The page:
Birdie is one of my favorite fellow D-bloggers. Her colorful images and sincere words are always worth a double-take. She recently compiled a coffee table book that will evoke the same reaction from your party guests — or anyone you know living with illness.
A Guest Post by Birdie B, creator of Aiming for Grace
I'm feeling a lot better lately. I've had diabetes for 22+ years and rather than feeling like things are getting worse, I'm feeling the best I've ever felt since I was diagnosed. What's made the difference, you might ask. What's contributed to this deeper sense of well-being and health? Is it a new medication, a new approach to nutrition and blood sugar control, or perhaps a new medical device that's freed me from the unending testing and insulin delivery of the past?
No, what's actually brought about this change is blogging of all things.
NEWSFLASH: FDA Clears Dexcom Share Direct
Dexcom gets regulatory approval of its 'on-the-go' mobile apps for CGM data-sharing.
State of the Union: It's Time to Cure Diabetes
President launching new precision medicine initiative to better treat, cure diseases like diabetes.
'Robotic Pancreas' Appears On American Idol
Carlos Santana's nephew Adam Lasher shows off Dexcom G4 during live performance.
Prior to the advent of blogging the options for coping with the unrelenting physical and psychological rigors of diabetes were limited. Once it came to be though, almost overnight and most definitely under the medical radar, people with diabetes started to talk, share and reflect their experiences back to each other. A conversation between us began, from the inside of this experience out. We'd express our feelings of the moment and then send them out into the night. And then something miraculous happened. Back from the dark came a response, a word of wisdom or understanding, a much needed encouragement, a friendly show of support. Amazingly, someone who really knew what we were talking about was listening. We found solace and comfort because of this. We found solidarity and community to assuage our loneliness and isolation. We even found new techniques and helpful ideas to use in our own diabetes management.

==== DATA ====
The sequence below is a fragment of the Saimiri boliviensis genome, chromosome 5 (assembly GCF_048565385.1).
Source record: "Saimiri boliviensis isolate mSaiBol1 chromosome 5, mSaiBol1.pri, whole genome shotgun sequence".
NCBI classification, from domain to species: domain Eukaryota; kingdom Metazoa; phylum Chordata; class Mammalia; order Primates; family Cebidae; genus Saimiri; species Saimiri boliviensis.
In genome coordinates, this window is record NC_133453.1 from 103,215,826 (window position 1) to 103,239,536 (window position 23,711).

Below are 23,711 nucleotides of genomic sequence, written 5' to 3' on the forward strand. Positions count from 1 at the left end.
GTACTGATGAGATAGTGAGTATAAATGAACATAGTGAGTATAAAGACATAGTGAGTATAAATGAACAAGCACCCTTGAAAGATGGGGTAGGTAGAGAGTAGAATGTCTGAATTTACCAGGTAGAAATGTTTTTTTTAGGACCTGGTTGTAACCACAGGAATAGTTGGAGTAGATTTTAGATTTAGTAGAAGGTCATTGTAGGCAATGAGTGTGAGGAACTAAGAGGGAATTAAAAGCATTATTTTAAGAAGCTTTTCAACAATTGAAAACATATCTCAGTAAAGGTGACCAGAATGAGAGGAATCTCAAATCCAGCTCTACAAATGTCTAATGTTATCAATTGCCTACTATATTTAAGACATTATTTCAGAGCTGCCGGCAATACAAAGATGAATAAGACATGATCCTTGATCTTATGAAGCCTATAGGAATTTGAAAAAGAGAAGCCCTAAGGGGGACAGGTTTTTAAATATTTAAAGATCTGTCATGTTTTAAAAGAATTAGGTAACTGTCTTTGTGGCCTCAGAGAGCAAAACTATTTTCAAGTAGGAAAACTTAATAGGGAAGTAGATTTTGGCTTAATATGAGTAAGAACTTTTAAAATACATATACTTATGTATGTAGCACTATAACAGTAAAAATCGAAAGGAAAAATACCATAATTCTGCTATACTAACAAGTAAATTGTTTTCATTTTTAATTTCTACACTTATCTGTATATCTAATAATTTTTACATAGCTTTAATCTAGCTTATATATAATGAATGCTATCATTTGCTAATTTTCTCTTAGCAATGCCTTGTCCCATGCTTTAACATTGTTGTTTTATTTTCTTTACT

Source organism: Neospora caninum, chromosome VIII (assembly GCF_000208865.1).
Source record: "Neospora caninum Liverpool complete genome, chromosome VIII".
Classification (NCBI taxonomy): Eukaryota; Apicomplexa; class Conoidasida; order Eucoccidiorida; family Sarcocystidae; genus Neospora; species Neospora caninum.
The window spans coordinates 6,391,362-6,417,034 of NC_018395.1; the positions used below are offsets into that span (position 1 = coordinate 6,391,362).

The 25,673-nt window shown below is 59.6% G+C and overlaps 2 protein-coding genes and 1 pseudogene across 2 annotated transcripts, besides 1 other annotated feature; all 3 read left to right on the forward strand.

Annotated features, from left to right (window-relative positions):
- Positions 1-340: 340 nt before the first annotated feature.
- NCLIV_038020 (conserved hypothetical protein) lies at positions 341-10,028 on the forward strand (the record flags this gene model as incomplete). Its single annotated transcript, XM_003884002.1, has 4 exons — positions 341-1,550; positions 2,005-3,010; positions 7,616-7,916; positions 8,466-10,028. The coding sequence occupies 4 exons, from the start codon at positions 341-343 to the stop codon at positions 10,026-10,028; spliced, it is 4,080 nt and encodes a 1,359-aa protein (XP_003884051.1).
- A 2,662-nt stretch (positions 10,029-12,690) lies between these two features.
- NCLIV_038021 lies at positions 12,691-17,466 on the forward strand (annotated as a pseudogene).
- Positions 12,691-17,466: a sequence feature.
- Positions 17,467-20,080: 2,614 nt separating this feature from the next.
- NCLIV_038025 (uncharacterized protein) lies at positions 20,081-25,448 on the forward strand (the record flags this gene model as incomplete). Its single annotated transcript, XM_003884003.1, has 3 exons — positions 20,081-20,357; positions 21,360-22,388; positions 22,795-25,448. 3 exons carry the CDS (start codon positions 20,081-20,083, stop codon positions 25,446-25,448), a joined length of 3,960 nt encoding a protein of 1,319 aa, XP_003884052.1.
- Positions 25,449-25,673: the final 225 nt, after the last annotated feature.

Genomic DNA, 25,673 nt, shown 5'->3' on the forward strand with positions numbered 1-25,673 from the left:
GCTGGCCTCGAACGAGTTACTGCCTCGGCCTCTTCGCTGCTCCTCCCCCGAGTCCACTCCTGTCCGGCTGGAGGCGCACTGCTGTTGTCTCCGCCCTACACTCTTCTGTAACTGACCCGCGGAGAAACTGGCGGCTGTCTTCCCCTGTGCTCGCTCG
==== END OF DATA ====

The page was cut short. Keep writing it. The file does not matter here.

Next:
Through blogging we found our voices, on our own terms, as both individuals and a community living with this disease. We found a place of healing and a safe forum to express our grief and frustrations, fears and despair as well as our humor and hope and pride. Blogging, in a very real way, created a place that allows us to experience integration, wholeness and peace in who we really are. And best of all, we don't have to visit all the time, though whenever we do need to, it's there for us, 24/7. And knowing that helps us get on with the living of our lives more fully.
For me personally, blogging has literally changed how I inhabit my life diabetes. I never planned for this to happen but thankfully it has. Where before I felt deeply lonely and isolated because of my experience, I now feel seen and understood. Where before I felt burdened and heavy because of diabetes, I now feel buoyed up and supported. Where before I felt weak and frightened, I now feel a part of a community of courage and grace, a community dealing with similar challenges that I face.
Blogging has helped me develop a philosophical approach to my disease that's led to a new found equilibrium between my internal diabetic experience and my external life in a non-diabetic world. In a very real sense, blogging has brought me to a place where I have become more whole.
And that's why I'm feeling so much better these days.
Do check out Birdie's book here.